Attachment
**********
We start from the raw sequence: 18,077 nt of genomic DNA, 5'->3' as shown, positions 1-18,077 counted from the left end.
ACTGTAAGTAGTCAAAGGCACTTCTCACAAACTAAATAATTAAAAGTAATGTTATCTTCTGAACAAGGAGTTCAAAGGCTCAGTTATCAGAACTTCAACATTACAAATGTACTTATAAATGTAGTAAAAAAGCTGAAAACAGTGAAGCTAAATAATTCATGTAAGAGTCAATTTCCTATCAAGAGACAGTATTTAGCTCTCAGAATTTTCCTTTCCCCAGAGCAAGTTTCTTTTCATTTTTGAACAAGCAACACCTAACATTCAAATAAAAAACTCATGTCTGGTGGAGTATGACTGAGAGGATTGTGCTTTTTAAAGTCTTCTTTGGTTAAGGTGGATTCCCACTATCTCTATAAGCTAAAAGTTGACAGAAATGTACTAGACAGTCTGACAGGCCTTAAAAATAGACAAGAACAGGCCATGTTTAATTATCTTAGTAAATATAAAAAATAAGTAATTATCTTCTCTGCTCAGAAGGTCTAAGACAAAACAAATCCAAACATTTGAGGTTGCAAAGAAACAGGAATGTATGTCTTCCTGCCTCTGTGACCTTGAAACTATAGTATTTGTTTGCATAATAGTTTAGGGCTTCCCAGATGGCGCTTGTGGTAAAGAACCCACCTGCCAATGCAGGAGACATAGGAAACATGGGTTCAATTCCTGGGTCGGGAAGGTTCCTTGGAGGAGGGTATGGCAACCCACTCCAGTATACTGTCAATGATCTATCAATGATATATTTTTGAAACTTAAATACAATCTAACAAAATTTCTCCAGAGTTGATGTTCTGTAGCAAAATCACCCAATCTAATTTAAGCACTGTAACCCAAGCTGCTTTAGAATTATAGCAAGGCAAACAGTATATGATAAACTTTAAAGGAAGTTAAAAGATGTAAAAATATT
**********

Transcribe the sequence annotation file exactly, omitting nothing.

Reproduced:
We start from the raw sequence: 18,077 nt of genomic DNA, 5'->3' as shown, positions 1-18,077 counted from the left end.
ACTGTAAGTAGTCAAAGGCACTTCTCACAAACTAAATAATTAAAAGTAATGTTATCTTCTGAACAAGGAGTTCAAAGGCTCAGTTATCAGAACTTCAACATTACAAATGTACTTATAAATGTAGTAAAAAAGCTGAAAACAGTGAAGCTAAATAATTCATGTAAGAGTCAATTTCCTATCAAGAGACAGTATTTAGCTCTCAGAATTTTCCTTTCCCCAGAGCAAGTTTCTTTTCATTTTTGAACAAGCAACACCTAACATTCAAATAAAAAACTCATGTCTGGTGGAGTATGACTGAGAGGATTGTGCTTTTTAAAGTCTTCTTTGGTTAAGGTGGATTCCCACTATCTCTATAAGCTAAAAGTTGACAGAAATGTACTAGACAGTCTGACAGGCCTTAAAAATAGACAAGAACAGGCCATGTTTAATTATCTTAGTAAATATAAAAAATAAGTAATTATCTTCTCTGCTCAGAAGGTCTAAGACAAAACAAATCCAAACATTTGAGGTTGCAAAGAAACAGGAATGTATGTCTTCCTGCCTCTGTGACCTTGAAACTATAGTATTTGTTTGCATAATAGTTTAGGGCTTCCCAGATGGCGCTTGTGGTAAAGAACCCACCTGCCAATGCAGGAGACATAGGAAACATGGGTTCAATTCCTGGGTCGGGAAGGTTCCTTGGAGGAGGGTATGGCAACCCACTCCAGTATACTGTCAATGATCTATCAATGATATATTTTTGAAACTTAAATACAATCTAACAAAATTTCTCCAGAGTTGATGTTCTGTAGCAAAATCACCCAATCTAATTTAAGCACTGTAACCCAAGCTGCTTTAGAATTATAGCAAGGCAAACAGTATATGATAAACTTTAAAGGAAGTTAAAAGATGTAAAAATATT